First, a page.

A Chinese APT group known for using custom malware and plugins has recently been deploying malicious firmware images for some TP-Link routers in a campaign that has targeted government officials in European countries.
The modified firmware images have been found only on TP-Link routers thus far, but researchers at Check Point who discovered the campaign say that the firmware has been modified in such a way that it could be installed on other similar routers, as well. The installation of the firmware includes the addition of a malicious implant called Horse Shell that gives the attackers a reverse shell, file transfer capabilities, and the ability to communicate between infected routers. Check Point researchers say that the attackers, which they track as Camaro Dragon, used a number of other implants and payloads, too, but they focused their efforts on the malicious firmware images.
While the kernel and the uBoot bootloader were the same as the ones in the official TP-Link firmware image, the researchers found that the file system in the malicious version was heavily modified. Several files had been added to the file system and others had been modified, including one change that hides the form that enables users to update the firmware on the router. Interestingly, it’s unclear how the Camaro Dragon attackers are gaining access to the target devices.
“We are unsure how the attackers managed to infect the router devices with their malicious implant. It is likely that they gained access to these devices by either scanning them for known vulnerabilities or targeting devices that used default or weak and easily guessable passwords for authentication. The goal of the attackers appears to be the creation of a chain of nodes between main infections and real command and control, and if so, they would likely be installing the implant on arbitrary devices with no particular interest,” Check Point researchers said in a blog post.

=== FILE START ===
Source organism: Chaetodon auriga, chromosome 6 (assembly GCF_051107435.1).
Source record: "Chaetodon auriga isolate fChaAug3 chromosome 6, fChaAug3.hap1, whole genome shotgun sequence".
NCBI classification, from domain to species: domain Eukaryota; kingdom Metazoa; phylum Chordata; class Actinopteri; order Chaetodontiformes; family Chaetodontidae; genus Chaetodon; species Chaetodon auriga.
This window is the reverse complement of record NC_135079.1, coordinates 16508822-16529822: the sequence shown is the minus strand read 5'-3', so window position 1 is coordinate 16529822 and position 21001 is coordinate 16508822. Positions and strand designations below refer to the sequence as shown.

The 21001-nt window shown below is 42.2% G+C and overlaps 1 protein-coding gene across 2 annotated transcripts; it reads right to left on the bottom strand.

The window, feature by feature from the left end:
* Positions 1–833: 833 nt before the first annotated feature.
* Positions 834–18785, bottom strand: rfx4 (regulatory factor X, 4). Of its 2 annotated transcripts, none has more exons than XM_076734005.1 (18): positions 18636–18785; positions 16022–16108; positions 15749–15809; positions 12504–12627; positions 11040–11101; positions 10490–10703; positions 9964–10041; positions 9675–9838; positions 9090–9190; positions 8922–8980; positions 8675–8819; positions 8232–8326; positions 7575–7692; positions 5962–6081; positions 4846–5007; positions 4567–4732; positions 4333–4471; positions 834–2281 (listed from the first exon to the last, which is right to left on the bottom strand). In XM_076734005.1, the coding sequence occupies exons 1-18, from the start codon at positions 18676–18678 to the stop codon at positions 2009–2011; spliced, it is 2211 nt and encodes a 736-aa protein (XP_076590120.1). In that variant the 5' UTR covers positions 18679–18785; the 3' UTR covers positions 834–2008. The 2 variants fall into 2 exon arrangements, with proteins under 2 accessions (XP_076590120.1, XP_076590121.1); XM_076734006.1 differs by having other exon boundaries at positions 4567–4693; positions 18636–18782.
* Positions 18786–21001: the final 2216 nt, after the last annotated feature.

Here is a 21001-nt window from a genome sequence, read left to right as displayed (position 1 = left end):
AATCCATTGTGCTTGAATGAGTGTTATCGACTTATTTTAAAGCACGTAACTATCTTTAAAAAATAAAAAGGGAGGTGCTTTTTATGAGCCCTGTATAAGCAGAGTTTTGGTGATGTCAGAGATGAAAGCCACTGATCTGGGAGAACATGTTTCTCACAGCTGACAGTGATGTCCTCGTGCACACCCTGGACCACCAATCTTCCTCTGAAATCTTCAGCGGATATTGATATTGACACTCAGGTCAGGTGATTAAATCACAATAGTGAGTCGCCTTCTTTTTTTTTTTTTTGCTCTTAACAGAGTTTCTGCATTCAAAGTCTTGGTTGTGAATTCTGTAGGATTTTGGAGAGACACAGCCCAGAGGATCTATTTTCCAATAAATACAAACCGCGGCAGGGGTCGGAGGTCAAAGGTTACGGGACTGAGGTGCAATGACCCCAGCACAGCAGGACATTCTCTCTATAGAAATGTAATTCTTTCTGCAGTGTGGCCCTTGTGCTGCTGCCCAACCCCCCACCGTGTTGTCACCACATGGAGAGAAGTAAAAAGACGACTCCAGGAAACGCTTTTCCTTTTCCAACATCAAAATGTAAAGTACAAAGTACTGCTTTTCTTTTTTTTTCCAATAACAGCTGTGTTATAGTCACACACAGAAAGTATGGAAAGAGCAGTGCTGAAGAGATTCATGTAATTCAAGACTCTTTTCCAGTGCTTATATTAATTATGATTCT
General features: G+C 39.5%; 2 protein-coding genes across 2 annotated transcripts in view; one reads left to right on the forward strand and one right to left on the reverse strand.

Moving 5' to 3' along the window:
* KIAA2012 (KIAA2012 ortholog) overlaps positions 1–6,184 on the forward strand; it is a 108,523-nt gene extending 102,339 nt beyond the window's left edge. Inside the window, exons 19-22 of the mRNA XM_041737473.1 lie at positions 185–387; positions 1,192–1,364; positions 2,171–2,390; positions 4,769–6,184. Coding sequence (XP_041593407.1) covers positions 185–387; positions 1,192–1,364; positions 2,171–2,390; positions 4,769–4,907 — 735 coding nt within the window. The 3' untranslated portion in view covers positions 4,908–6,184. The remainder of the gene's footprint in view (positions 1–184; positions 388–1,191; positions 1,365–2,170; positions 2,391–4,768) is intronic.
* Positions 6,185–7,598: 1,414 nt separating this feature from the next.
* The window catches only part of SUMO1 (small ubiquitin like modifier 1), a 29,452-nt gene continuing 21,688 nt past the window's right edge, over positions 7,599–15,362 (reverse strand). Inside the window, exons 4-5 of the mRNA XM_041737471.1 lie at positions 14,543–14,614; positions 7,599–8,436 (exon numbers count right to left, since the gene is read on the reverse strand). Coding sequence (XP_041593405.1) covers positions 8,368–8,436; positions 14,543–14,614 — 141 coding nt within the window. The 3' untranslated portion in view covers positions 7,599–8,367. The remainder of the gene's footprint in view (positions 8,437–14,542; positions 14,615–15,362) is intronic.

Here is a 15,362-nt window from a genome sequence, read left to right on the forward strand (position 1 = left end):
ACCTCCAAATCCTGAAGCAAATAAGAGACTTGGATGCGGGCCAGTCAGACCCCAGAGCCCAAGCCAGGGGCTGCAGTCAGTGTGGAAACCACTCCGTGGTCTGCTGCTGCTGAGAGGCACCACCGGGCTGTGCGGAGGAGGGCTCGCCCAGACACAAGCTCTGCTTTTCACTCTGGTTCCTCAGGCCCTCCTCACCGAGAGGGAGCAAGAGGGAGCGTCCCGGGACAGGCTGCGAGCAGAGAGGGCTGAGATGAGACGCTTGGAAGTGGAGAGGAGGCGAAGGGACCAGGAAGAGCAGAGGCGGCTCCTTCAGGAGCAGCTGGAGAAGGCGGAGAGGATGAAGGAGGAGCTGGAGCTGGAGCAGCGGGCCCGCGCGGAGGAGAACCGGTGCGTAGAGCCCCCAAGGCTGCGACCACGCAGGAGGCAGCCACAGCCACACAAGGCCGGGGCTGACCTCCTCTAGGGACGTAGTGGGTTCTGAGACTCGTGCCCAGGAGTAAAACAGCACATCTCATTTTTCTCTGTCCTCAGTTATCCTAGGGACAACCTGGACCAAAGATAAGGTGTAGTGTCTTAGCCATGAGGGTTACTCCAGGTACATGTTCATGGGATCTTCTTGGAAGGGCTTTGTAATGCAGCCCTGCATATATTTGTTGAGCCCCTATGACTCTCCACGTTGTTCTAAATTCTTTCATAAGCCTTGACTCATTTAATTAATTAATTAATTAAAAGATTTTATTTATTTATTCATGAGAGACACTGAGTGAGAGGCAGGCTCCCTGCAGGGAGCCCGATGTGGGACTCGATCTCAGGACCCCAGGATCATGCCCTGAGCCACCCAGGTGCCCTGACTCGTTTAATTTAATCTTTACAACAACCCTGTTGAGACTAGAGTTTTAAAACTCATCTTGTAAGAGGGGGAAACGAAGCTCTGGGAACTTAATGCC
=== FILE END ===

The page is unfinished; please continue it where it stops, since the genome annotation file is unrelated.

The Horse Shell implant has a range of functions, none of which is out of the ordinary for a piece of custom malware designed by an APT team. The main operations are starting the remote shell, transferring files, and communicating with other peers via SOCKS tunneling.
“Horse Shell is designed to communicate with numerous peers simultaneously. As it lacks multi-threading capabilities, the program employs list containers to segregate the various connected peers as individual list items. Each peer has a distinct structure, with assigned events and callbacks specific to it. This approach guarantees that the communication with each peer remains distinct, utilizing its unique callbacks and event handlers, and does not become intertwined with other peers,” the researchers said.
“The Horse Shell implant is written in C++ and compiled for MIPS32-based operating systems. There aren’t many implants written for network devices and so we went to look for other examples, to see if the implant we’re looking at is a variant of an already known implant. Spoiling the surprise, we were unable to find another implant that we could confidently classify as a version of Horse Shell.”
The Camaro Dragon group’s activity overlaps quite a bit with the operations of a group known as Mustang Panda, which is a Chinese government-affiliated attack team known mainly for its use of a custom version of the PlugX malware. However, the Check Point researchers were not able to conclude that the two groups are identical.